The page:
Dare2Tri Speedsuit

Review by "Nath" 

I have been kindly provided with a swim speedsuit from Dare2tri for review with a view to using in an upcoming non wetsuit race.
Let’s be honest, the triathlon market and community is made up predominately of middle age people who are not technically gifted in one discipline but rather, we enjoy the challenge of the three sports combined.
Therefore most triathletes will use anything that will give them any type of benefit or time saving to improve their performance in the elusive chase for that perfect race, PB or Kona spot! However with the amount of money required for triathlon equipment such as bikes, shoes, wetsuits, helmet and so on, a swim speedsuit is something that many will be reluctant to spend a large amount of money on for small gains.
Using a speedsuit for a non-wetsuit swim is one of the pieces in the puzzle that a lot of age group triathletes will consider and is something I was looking at for use in an upcoming non-wetsuit IM race.

So if you are reading this review you are no doubt considering a speedsuit and would probably would like to know the following, which I believe are the primary considerations;

1. Comfort & fit

For reference at time of testing I am 175cm and 70kg.
In most cases for clothing I fit a small, for the testing I was given a small and a medium to try on and in the end I went with the medium as I was worried about constriction, although after wearing a few times I probably should have stuck with my normal size and chosen the small.

Both of these suits felt very similar in size and the difference in feel was pretty minor. However I would say that the suit is a true fit for what you normally expect or wear, so my advice would be stay with your normal sizing for ordering.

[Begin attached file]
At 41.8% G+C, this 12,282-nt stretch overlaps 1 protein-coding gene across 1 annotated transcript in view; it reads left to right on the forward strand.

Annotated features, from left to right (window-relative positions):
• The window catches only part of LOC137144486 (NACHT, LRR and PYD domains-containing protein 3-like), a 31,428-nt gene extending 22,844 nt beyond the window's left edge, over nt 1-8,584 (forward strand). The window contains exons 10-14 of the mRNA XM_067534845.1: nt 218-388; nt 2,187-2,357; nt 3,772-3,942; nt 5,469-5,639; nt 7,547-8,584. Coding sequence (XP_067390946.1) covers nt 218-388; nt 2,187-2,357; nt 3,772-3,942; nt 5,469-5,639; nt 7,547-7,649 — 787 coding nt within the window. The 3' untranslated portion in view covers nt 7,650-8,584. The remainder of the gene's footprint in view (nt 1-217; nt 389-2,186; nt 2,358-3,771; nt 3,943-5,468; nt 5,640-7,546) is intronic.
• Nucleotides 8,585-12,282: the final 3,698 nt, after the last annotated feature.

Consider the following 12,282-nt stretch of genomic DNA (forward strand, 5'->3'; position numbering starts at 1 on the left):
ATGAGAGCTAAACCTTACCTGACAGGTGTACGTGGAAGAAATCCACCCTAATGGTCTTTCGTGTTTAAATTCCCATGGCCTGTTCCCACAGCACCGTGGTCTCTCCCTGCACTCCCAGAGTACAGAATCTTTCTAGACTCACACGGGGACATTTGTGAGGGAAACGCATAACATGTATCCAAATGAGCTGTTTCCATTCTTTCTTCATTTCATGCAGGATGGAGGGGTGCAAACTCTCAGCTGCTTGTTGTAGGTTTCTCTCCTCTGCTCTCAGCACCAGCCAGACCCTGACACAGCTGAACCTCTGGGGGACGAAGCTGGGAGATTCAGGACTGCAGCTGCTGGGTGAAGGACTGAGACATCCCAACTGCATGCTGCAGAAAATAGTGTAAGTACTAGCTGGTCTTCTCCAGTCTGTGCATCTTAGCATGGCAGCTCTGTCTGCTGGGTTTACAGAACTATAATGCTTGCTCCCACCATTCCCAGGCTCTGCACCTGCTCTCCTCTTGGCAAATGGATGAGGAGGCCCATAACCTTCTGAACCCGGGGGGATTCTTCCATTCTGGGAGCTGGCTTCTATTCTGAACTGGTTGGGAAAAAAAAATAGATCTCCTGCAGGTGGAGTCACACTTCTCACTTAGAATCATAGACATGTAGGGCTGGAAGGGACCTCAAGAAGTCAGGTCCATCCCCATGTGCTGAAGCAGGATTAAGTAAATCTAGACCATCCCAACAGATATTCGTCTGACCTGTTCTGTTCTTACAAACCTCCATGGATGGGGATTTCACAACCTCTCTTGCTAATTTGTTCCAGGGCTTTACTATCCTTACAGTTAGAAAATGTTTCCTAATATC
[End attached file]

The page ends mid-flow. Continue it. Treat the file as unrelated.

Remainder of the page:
Front view showing the sculptured fit of the speedsuit.

As far as comfort is concened I found the suit to be very comfortable when swimming in it. I could not fault it as I had no areas which were rubbing or chaffing even for swims up to 4km. The legs have elastic bands similar to cycling knicks at the bottom to firmly seal the legs which feel slightly tight at first, especially if you have cyclist’s legs, but they are like this for a reason and you don’t notice it after 5 minutes of wearing the suit. If you take time and put it on correctly as you would with a wetsuit I found that it is a nice snug fit.


The suits leg grippers

The suit is zipped at the back from bottom to top to do it up and comes with a length of cord to attach to the zip so you can reach it and undo it yourself the same as most wetsuits. Once again I didn’t have any issues with undoing the suit and taking it off, under race stresses I cannot see any potential issues.


Rear view showing yet more panels for a pecise fit.

The only issue which I had with the suit was that just under my neck when swimming, the suit did fold in as my chest comes together and it felt like some water could come in the suit and down the inside. I doubt that this created any actual drag or slowing down and was probably caused by wearing the medium when I should have stuck with my normal size and had the small. Possibly the cut of the suit could be a little higher to the neck line to really seal this area off, but is may affect the comfort and create a chaffing issue I’m not too sure.

So overall for comfort and fit I would give it a 9 out of 10.

2. Does it make me faster?

OK, so this is the $64 million question and what most triathletes are going to want to know!
Well as a preface I am probably right in the centre of the bell curve for triathletes as far as swimming is concerned with little background in swimming and I’m not a natural swimmer. My swim times for an IM are usually around 59-61 mins with a wetsuit and I’m comfortable in the water, just not elegant and natural so like most triathletes I tend to look for things that might help me along.